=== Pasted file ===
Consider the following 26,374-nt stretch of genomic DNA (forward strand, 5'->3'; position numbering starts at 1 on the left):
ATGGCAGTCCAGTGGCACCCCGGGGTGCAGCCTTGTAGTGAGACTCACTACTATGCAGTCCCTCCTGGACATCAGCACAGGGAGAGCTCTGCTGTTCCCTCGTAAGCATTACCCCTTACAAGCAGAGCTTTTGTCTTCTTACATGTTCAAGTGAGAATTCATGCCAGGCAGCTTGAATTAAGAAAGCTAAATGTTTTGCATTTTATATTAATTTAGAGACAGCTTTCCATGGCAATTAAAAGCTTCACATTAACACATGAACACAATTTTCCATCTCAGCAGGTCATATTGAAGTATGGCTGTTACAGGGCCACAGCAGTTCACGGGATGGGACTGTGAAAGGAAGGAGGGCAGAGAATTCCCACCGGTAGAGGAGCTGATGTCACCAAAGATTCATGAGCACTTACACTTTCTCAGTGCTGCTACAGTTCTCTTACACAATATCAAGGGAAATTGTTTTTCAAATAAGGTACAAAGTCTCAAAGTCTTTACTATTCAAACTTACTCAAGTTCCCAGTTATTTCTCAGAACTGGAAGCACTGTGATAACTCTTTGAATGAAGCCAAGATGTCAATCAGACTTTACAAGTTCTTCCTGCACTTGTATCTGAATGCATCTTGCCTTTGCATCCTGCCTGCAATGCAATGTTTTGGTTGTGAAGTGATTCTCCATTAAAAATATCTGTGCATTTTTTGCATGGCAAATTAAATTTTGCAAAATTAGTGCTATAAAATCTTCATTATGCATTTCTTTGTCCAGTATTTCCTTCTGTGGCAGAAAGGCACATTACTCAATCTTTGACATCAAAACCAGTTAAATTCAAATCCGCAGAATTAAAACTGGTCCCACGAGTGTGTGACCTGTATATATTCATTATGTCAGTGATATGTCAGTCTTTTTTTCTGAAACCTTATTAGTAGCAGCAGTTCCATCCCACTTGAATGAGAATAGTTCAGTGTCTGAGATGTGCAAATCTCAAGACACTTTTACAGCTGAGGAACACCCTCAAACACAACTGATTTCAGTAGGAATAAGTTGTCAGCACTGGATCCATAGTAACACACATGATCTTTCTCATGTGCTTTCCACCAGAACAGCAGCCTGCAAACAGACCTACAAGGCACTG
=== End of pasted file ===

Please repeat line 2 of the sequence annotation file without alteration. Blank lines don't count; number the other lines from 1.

ATGGCAGTCCAGTGGCACCCCGGGGTGCAGCCTTGTAGTGAGACTCACTACTATGCAGTCCCTCCTGGACATCAGCACAGGGAGAGCTCTGCTGTTCCCTCGTAAGCATTACCCCTTACAAGCAGAGCTTTTGTCTTCTTACATGTTCAAGTGAGAATTCATGCCAGGCAGCTTGAATTAAGAAAGCTAAATGTTTTGCATTTTATATTAATTTAGAGACAGCTTTCCATGGCAATTAAAAGCTTCACATTAACACATGAACACAATTTTCCATCTCAGCAGGTCATATTGAAGTATGGCTGTTACAGGGCCACAGCAGTTCACGGGATGGGACTGTGAAAGGAAGGAGGGCAGAGAATTCCCACCGGTAGAGGAGCTGATGTCACCAAAGATTCATGAGCACTTACACTTTCTCAGTGCTGCTACAGTTCTCTTACACAATATCAAGGGAAATTGTTTTTCAAATAAGGTACAAAGTCTCAAAGTCTTTACTATTCAAACTTACTCAAGTTCCCAGTTATTTCTCAGAACTGGAAGCACTGTGATAACTCTTTGAATGAAGCCAAGATGTCAATCAGACTTTACAAGTTCTTCCTGCACTTGTATCTGAATGCATCTTGCCTTTGCATCCTGCCTGCAATGCAATGTTTTGGTTGTGAAGTGATTCTCCATTAAAAATATCTGTGCATTTTTTGCATGGCAAATTAAATTTTGCAAAATTAGTGCTATAAAATCTTCATTATGCATTTCTTTGTCCAGTATTTCCTTCTGTGGCAGAAAGGCACATTACTCAATCTTTGACATCAAAACCAGTTAAATTCAAATCCGCAGAATTAAAACTGGTCCCACGAGTGTGTGACCTGTATATATTCATTATGTCAGTGATATGTCAGTCTTTTTTTCTGAAACCTTATTAGTAGCAGCAGTTCCATCCCACTTGAATGAGAATAGTTCAGTGTCTGAGATGTGCAAATCTCAAGACACTTTTACAGCTGAGGAACACCCTCAAACACAACTGATTTCAGTAGGAATAAGTTGTCAGCACTGGATCCATAGTAACACACATGATCTTTCTCATGTGCTTTCCACCAGAACAGCAGCCTGCAAACAGACCTACAAGGCACTG